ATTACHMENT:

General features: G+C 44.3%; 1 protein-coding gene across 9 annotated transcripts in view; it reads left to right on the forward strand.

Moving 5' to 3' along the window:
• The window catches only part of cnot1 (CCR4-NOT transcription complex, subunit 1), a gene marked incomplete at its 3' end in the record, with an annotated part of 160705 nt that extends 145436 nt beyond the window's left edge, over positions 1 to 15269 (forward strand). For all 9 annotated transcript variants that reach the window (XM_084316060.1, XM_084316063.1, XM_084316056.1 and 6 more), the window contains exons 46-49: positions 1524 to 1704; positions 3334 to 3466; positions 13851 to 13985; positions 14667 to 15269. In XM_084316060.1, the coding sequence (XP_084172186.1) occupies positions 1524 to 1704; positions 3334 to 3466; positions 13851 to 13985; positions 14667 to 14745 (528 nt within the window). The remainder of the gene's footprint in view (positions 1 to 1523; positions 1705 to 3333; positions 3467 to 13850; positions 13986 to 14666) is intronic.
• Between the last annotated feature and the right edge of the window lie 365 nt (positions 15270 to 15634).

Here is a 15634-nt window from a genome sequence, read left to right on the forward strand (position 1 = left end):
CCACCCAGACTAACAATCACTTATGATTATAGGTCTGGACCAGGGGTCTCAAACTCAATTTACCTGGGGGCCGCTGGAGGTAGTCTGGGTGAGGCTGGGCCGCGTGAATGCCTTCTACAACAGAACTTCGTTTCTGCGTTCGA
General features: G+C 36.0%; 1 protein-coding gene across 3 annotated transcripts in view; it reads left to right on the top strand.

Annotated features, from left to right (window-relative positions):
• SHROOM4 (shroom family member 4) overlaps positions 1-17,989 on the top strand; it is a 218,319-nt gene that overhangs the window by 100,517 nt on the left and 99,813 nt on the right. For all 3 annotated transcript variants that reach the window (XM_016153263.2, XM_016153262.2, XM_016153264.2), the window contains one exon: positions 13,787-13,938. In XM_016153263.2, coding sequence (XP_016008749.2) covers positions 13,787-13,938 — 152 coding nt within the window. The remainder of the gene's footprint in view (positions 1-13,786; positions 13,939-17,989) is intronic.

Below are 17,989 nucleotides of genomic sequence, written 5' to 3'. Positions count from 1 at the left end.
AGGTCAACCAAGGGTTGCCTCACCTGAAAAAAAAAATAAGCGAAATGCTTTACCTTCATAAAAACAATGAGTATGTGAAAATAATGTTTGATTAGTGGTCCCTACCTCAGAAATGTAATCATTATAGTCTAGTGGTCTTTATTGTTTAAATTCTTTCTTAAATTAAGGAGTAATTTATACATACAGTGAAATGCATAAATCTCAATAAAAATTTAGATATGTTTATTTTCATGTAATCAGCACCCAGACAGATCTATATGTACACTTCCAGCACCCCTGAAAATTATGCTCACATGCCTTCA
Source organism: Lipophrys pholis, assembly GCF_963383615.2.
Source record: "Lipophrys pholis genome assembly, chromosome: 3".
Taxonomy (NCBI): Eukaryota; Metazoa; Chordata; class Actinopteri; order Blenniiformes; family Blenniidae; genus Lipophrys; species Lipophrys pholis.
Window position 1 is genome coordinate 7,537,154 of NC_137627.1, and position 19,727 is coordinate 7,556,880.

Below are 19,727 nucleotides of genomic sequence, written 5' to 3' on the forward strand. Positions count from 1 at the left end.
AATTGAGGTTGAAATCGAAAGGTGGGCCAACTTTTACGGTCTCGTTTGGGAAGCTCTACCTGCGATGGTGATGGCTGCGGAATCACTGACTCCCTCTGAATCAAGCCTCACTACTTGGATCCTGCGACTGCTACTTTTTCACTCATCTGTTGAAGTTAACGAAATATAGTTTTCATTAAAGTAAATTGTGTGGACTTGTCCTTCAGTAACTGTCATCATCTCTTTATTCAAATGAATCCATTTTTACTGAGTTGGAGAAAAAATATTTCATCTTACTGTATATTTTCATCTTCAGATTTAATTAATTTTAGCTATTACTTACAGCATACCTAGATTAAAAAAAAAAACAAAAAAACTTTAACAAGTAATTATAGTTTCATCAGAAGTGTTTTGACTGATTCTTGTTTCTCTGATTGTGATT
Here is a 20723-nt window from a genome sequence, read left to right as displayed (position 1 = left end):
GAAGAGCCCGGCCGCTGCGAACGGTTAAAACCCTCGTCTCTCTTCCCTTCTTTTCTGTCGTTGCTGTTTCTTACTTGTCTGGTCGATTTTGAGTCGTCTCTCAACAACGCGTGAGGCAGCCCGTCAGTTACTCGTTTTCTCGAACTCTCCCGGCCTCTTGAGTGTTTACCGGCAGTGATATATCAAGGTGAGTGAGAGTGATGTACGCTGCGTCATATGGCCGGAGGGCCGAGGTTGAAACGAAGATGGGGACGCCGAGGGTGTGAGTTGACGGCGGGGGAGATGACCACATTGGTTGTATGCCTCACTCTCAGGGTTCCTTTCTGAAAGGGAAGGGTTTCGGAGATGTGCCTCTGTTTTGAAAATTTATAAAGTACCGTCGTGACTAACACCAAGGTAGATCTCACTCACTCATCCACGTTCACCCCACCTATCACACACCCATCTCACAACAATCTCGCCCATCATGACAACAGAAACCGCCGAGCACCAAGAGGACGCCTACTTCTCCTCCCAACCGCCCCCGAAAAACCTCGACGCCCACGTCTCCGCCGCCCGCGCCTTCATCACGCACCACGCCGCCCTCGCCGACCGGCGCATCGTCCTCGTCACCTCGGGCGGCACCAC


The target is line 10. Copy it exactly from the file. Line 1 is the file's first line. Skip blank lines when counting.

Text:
Below are 17,989 nucleotides of genomic sequence, written 5' to 3'. Positions count from 1 at the left end.